Rifat Chadirji: Architecture Photo IndexRifat Chadirji, Mark Wasiuta, and Akram Zaatari
AuthorsArab Image Foundation, 2017
GRANTEEArab Image Foundation
4 West Burton Place
Chicago, Illinois 60610
Rifat Chadirji: Architecture Photo Index provides unique insight into a collection of photographic sheets that reflect how an architect documented his own work, as well as coded, organized, and referenced his projects using photography. This publication looks at the sheets in question as raw material, presented here as documents of powerful expressive visuality. They show the range of projects that engaged Chadirji in Baghdad after his return in 1952, upon completing his studies in England, until his departure from Iraq in the early 1980s.
Rifat Chadijri is an architect and author. He cofounded the engineering and architectural firm Iraq Consult, where he served as president from 1952 to 1978. He is a major figure in one of the most important architectural schools in the Arab world, the Baghdad School of Architecture. Since 1983, he has dedicated himself to his writings; his publications, primarily in Arabic, include Concepts and Influence: Towards a Regionalized International Architecture, 1952–1978 (1986), Al-Ukhaidar and the Crystal Palace (1991), A Dialogue on the Structure of Art and Architecture (1995), and numerous articles in major Arabic periodicals. He is an honorary fellow of the Royal Institute of British Architects and the American Institute of Architects, and a recipient of the Chairman's Award/Aga Khan Award for Architecture. Chadijri has also been a visiting fellow at Harvard University, the Massachusetts Institute of Technology, and the Bartlett School of Architecture and Planning.
Mark Wasiuta is an architect, curator, and writer who teaches at Columbia University’s GSAPP. He is director of exhibitions, director of collecting architecture territories, and codirector of the MS degree program in critical, curatorial and conceptual practices in architecture. Wasiuta’s grants include those from the Graham Foundation, NYSCA, and the Social Sciences and Humanities Research Council. His recent exhibitions, curated and produced with various collaborators, include La Fine Del Mondo at the 14th International Architectural Exhibition at the Venice Biennale; Environmental Communications: Contact High, at the Chicago Architecture Biennial; and Information Fall-Out: Buckminster Fuller's World Game and Every Building in Baghdad: The Rifat Chadirji Archives at the Arab Image Foundation, both at the Arthur Ross Architecture Gallery. He is coeditor and coauthor of Dan Graham's New Jersey. His forthcoming projects include the exhibition Rio Control Syntax and the publications, Environments and Counter Environments: Experimental Media in Italy, the New Domestic Landscape, and Collecting Architecture Territories. He is partner in the design and research office, the International House of Architecture.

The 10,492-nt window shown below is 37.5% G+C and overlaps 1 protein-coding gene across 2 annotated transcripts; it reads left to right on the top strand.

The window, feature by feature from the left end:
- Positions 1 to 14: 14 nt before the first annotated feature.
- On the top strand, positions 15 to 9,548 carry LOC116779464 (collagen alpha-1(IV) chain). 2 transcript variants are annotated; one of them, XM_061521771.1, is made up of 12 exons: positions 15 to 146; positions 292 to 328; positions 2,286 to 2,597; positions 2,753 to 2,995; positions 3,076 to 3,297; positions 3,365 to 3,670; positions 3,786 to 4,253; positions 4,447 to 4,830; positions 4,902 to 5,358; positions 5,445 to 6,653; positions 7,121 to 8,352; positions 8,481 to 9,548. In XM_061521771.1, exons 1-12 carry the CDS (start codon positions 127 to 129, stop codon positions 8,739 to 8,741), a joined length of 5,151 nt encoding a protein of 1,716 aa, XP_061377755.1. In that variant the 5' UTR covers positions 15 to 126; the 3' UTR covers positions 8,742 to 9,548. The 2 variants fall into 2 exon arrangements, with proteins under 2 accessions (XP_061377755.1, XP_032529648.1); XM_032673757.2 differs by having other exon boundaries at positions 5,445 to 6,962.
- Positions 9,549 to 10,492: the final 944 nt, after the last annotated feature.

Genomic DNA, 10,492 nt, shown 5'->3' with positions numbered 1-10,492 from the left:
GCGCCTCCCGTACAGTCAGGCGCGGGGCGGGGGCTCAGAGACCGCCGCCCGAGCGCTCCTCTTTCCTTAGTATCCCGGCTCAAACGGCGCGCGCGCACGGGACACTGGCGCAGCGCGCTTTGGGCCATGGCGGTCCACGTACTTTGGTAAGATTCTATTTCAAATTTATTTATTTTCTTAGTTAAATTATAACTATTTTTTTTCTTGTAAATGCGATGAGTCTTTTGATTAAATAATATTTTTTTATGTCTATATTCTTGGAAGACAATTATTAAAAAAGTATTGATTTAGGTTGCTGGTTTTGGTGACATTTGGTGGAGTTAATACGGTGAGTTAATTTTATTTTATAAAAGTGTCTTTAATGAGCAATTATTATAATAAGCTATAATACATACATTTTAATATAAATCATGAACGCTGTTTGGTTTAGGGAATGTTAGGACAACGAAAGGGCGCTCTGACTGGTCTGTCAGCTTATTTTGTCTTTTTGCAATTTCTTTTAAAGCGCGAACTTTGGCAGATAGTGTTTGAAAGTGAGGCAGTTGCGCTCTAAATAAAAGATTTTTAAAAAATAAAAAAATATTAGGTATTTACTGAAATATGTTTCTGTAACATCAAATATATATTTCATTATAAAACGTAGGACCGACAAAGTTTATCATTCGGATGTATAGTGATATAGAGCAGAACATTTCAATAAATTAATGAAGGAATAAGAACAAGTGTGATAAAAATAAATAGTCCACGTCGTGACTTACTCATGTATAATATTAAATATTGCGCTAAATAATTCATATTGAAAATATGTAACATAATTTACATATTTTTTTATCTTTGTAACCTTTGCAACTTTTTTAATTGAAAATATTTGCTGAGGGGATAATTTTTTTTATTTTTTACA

Akram Zaatari is a visual artist and filmmaker. He has produced more than forty videos, a dozen books, and countless installations of photographic material, all pursuing a range of interconnected themes, subjects, and practices related to excavation, political resistance, the lives of former militants, the legacy of an exhausted Left, the circulation of images in times of war, and the play of tenses inherent to various letters that have been lost, found, buried, discovered, or otherwise delayed in reaching their destinations. As a cofounder of the Arab Image Foundation, a groundbreaking, artist-driven organization devoted to the research and study of photography in the region, he has made invaluable and uncompromising contributions to the wider discourse on preservation and archival practice. Zaatari's work has been featured at dOCUMENTA 13 (2012) and at the Venice Bienniale (2013).
The Arab Image Foundation (AIF) is a nonprofit organization established in Beirut in 1997. It is dedicated to the collection, preservation, and study of photography from the Middle East, North Africa, and the Arab Diaspora, and holds a collection of more than 600,000 photographs from the mid-nineteenth- century through today. The AIF acts as an open resource for research, as well as scholarly, artistic, and curatorial initiatives engaging in the study and critical inquiry of photography, and in practices at the intersection of preservation and art.
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